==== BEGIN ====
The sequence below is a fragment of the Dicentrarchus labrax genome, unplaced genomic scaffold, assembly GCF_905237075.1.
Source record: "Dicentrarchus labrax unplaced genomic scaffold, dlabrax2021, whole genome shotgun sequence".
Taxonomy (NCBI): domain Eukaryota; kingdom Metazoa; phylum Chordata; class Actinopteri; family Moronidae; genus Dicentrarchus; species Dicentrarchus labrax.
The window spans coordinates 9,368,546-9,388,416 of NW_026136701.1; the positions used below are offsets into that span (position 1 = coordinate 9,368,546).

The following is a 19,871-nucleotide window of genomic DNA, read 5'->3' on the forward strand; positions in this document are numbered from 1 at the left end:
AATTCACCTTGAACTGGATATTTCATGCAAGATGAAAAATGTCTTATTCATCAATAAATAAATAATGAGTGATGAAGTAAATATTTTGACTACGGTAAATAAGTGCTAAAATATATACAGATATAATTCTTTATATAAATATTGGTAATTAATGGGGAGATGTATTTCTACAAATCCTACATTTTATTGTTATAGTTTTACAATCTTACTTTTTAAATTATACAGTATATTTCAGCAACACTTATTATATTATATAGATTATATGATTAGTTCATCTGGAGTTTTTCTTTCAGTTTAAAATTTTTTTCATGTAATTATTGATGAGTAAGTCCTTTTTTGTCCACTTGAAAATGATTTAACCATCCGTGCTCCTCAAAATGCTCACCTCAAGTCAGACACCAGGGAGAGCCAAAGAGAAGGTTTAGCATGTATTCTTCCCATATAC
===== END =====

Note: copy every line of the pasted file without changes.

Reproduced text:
The sequence below is a fragment of the Dicentrarchus labrax genome, unplaced genomic scaffold, assembly GCF_905237075.1.
Source record: "Dicentrarchus labrax unplaced genomic scaffold, dlabrax2021, whole genome shotgun sequence".
Taxonomy (NCBI): domain Eukaryota; kingdom Metazoa; phylum Chordata; class Actinopteri; family Moronidae; genus Dicentrarchus; species Dicentrarchus labrax.
The window spans coordinates 9,368,546-9,388,416 of NW_026136701.1; the positions used below are offsets into that span (position 1 = coordinate 9,368,546).

The following is a 19,871-nucleotide window of genomic DNA, read 5'->3' on the forward strand; positions in this document are numbered from 1 at the left end:
AATTCACCTTGAACTGGATATTTCATGCAAGATGAAAAATGTCTTATTCATCAATAAATAAATAATGAGTGATGAAGTAAATATTTTGACTACGGTAAATAAGTGCTAAAATATATACAGATATAATTCTTTATATAAATATTGGTAATTAATGGGGAGATGTATTTCTACAAATCCTACATTTTATTGTTATAGTTTTACAATCTTACTTTTTAAATTATACAGTATATTTCAGCAACACTTATTATATTATATAGATTATATGATTAGTTCATCTGGAGTTTTTCTTTCAGTTTAAAATTTTTTTCATGTAATTATTGATGAGTAAGTCCTTTTTTGTCCACTTGAAAATGATTTAACCATCCGTGCTCCTCAAAATGCTCACCTCAAGTCAGACACCAGGGAGAGCCAAAGAGAAGGTTTAGCATGTATTCTTCCCATATAC